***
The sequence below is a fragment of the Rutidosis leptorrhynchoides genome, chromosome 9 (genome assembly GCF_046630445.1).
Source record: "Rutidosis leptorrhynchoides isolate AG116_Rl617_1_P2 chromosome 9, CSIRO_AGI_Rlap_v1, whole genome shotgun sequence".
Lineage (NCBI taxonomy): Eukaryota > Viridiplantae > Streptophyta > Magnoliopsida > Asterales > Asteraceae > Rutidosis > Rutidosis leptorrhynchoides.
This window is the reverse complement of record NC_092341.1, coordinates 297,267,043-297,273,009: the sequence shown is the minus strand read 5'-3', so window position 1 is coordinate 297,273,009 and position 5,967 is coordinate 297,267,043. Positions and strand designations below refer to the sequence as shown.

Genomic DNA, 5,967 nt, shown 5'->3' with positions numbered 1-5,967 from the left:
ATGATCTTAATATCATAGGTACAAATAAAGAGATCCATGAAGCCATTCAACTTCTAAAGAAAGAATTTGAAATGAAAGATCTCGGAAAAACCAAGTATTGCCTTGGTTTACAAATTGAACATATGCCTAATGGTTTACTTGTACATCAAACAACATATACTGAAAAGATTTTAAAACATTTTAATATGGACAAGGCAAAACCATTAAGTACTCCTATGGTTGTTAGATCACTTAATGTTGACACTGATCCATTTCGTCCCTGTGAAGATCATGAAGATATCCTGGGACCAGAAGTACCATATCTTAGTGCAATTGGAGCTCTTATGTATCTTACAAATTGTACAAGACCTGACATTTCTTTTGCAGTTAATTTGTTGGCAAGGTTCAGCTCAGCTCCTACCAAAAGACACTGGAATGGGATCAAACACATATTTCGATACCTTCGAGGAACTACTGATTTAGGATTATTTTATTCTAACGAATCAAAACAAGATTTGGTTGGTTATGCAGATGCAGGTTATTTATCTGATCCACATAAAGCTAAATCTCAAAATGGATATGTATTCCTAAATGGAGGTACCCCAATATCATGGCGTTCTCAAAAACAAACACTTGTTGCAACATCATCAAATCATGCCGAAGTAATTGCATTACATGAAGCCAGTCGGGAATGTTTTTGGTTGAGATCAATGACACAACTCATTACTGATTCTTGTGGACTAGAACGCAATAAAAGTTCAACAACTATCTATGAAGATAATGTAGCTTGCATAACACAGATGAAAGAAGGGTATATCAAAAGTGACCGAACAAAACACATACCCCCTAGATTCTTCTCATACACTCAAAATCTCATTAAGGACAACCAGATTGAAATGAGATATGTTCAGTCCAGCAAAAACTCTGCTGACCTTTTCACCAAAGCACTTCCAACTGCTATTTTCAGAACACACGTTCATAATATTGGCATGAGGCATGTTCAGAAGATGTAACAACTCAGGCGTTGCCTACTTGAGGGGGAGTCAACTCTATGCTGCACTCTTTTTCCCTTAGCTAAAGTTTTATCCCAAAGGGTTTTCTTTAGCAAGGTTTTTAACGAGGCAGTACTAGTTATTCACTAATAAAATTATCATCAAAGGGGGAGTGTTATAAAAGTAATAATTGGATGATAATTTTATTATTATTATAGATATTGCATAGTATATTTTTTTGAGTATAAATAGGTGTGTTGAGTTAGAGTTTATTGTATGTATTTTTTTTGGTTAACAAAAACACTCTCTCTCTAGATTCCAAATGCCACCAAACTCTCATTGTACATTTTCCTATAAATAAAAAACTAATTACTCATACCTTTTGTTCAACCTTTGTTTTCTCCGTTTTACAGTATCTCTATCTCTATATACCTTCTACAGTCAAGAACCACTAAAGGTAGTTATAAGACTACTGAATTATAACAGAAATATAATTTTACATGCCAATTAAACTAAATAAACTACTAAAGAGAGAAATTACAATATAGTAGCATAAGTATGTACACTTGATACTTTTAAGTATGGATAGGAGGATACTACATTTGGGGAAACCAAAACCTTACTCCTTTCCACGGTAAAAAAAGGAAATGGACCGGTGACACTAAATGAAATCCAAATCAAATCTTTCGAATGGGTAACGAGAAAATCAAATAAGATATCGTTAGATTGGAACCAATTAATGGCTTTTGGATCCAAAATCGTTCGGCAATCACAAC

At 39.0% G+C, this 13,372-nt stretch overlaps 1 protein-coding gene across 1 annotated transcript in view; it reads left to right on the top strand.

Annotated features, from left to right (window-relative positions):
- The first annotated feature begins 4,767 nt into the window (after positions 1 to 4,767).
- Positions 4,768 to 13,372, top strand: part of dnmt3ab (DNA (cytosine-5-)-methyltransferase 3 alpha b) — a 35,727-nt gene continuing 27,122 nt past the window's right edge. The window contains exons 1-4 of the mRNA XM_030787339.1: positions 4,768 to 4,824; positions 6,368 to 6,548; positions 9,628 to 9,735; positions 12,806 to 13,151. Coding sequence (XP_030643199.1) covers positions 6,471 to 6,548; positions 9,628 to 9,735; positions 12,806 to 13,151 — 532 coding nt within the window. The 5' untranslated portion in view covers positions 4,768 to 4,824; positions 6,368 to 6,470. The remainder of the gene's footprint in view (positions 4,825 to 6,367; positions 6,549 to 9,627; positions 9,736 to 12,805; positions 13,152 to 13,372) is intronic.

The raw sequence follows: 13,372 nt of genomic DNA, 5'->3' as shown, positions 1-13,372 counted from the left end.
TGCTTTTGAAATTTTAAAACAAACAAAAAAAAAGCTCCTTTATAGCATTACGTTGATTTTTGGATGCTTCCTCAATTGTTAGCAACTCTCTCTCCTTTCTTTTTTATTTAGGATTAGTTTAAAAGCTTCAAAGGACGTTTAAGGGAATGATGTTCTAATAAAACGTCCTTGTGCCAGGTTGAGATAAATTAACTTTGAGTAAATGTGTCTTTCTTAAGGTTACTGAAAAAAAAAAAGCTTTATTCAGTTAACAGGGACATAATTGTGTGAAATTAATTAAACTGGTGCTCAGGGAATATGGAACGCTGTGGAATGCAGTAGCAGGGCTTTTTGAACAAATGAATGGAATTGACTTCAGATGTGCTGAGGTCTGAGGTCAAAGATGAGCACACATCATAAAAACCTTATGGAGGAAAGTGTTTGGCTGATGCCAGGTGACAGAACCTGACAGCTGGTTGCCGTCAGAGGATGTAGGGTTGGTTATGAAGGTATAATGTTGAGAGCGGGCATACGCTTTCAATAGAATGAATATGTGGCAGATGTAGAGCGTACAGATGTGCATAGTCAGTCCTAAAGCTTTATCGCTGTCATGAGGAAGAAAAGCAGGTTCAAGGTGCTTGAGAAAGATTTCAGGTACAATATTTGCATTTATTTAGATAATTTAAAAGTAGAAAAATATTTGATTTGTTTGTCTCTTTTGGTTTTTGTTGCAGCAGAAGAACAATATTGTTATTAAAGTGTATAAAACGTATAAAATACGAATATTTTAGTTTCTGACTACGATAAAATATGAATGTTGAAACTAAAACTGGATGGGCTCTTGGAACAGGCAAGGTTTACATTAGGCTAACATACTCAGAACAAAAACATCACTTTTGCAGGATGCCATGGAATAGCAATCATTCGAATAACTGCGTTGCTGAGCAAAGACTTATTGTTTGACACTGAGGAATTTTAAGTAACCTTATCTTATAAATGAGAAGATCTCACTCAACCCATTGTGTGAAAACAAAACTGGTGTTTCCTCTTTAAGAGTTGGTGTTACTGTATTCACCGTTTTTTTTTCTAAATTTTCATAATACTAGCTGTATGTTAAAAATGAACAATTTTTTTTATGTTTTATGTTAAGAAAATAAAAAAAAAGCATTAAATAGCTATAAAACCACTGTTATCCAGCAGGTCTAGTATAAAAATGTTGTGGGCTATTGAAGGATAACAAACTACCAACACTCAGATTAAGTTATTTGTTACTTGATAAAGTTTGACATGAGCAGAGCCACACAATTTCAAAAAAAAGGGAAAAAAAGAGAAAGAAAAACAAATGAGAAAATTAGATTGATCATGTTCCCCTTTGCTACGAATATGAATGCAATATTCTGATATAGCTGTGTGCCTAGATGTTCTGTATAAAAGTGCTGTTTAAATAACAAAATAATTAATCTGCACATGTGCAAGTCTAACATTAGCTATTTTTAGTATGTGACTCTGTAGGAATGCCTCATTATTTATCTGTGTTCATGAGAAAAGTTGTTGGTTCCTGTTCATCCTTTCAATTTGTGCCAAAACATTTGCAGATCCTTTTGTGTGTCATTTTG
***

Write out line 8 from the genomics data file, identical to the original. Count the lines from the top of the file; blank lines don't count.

Annotated features, from left to right (window-relative positions):